B.S., Indiana University
Ph.D., University of Colorado
A member of Haverford’s faculty since 1986, Edwards received her Ph.D. from the University of Colorado in molecular, cellular, and developmental biology and did post-doctoral research in tropical parasitology in Boston. She began her career at Haverford in the Biology Department, and is currenlty a member of Independent College Programs. For the past 23 years, she has taught courses that explore various facets of social justice, including how they are embodied in the health of communities and how they are informed by Quaker faith and practice. She is the founding director of Haverford's new interdisciplinary minor in Health Studies and serves as the faculty director of Haverford's Quaker Affairs Office. Edwards was Director of the Center for Peace and Global Citizenship from 2003-2006 and is the founder of Haverford House, CPGC’s post-baccalaureate community-action program in Philadelphia. She is a convinced Friend and a member of Radnor Monthly Meeting and a sojourner at Boulder Friends Meeting, where she serves on the Indigenous Peoples Concerns Committee. In addition, she co-chairs the Capital Campaign Steering Committee for Pendle Hill, a Quaker study, retreat and conference center, and serves on the Corporation of Haverford College and on the International Advisory Committee for Projet Jeune Leader. She is a former board member of ProNica, a Quaker organization that works in solidarity with community groups in Nicaragua and leads delegations for North Americans to learn about the country, its history, its land, and its peoples.
- Senior Seminar in Health Studies
- Community Engagement and Social Responsibility
As I prepare for retirement in June, 2017, when my husband and I will return to Colorado, I am devoting my energies to learning more about American Indian health and well-being, which is the organizing theme for my Senior Seminar in Health Studies.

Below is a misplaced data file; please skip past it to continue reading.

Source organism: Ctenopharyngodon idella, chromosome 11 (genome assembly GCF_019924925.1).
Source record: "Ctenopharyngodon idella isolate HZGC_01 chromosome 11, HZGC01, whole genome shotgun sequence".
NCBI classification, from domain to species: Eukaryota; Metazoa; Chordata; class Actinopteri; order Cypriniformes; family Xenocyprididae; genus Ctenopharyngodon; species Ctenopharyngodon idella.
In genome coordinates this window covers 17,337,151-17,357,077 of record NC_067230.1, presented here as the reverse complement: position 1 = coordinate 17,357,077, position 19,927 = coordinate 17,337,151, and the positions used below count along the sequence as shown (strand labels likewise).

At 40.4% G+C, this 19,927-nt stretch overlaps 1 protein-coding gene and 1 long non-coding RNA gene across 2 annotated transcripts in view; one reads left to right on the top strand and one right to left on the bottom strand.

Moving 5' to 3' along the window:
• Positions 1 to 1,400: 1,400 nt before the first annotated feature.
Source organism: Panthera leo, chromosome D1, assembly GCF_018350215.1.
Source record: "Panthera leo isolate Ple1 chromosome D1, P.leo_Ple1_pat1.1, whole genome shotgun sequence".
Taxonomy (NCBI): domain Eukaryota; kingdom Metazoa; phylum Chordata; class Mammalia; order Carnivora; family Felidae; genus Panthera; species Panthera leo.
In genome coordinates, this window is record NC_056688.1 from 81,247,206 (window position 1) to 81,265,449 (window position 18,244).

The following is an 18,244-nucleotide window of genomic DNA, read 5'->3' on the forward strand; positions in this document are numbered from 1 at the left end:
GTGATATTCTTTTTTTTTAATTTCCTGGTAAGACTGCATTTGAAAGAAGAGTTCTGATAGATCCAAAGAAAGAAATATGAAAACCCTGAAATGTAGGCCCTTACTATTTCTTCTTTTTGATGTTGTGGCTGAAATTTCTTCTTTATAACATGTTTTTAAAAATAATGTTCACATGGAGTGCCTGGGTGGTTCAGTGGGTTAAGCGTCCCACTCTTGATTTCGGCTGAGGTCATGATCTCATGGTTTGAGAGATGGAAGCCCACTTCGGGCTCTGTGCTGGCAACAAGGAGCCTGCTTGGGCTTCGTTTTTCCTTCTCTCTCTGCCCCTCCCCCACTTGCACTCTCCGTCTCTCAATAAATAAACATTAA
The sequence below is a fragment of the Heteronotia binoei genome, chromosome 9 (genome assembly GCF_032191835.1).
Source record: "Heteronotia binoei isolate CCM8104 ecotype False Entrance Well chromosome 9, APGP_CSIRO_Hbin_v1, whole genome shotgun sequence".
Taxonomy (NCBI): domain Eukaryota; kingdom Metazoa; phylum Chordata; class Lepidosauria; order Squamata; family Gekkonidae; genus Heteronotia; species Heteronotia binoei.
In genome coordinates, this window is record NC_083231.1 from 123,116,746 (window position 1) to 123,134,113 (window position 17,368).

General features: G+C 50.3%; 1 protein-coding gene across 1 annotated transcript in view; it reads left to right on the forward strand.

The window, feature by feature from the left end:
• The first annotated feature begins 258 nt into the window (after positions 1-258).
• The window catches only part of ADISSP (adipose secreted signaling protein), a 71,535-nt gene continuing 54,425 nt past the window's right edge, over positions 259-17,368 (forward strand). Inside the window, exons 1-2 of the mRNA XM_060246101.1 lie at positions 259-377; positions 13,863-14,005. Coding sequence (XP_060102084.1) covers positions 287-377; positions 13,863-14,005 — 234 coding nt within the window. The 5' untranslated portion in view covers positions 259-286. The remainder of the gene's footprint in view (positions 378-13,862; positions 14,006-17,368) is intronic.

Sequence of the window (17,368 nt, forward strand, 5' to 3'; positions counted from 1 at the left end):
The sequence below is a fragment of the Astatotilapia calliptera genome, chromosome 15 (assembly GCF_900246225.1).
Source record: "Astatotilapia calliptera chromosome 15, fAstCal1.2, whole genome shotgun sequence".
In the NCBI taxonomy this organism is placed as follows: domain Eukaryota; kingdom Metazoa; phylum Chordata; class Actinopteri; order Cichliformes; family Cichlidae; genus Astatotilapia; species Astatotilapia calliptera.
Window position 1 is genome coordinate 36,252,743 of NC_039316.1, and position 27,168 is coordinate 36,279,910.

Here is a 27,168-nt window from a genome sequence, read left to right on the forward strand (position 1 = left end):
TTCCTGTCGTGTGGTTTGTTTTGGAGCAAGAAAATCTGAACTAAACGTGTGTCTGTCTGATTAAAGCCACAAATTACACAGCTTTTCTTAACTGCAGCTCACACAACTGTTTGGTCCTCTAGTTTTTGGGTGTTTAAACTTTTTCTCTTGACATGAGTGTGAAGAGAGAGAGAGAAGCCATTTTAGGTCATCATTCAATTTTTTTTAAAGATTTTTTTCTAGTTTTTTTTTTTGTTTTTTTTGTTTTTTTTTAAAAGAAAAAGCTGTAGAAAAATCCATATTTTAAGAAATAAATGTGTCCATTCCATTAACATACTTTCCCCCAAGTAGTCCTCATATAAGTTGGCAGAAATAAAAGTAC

- Last spring, I traveled with 5 students from that class on a CPGC-sponsored study tour in Arizona and New Mexico. Through conversations with health care providers at Indian Health Service, private, and Navajo Nation hospitals, with NIH researchers, educators, public health workers, and with citizens of the Navajo, Hopi, and Apache Nations, we learned about the resilience of Native cultures and about programs to improve the health and well-being of American Indians in the Southwest. I intend to further these connections and develop mutually beneficial collaborations.
- For the past five years, I have been an active member of the Indigenous Peoples Concerns Committee of Boulder Friends Meeting. In 2015, I became a trained facilitator for the committee's experiential workshop, "Roots of Injustice, Seeds of Change: Towards Right Relationships with Native Peoples."
- I currently serve on the organizing committee for the conference, "Quakers, First Nations, and American Indians from the 1650s to the 21st Century," which will be held on November 10-12, 2016 at the University of Pennsylvania, Bryn Mawr College and Haverford College. I am particularly interested in understanding how the historical trauma of colonization has become embodied in the descendants of Native peoples who were sent to Indian boarding schools.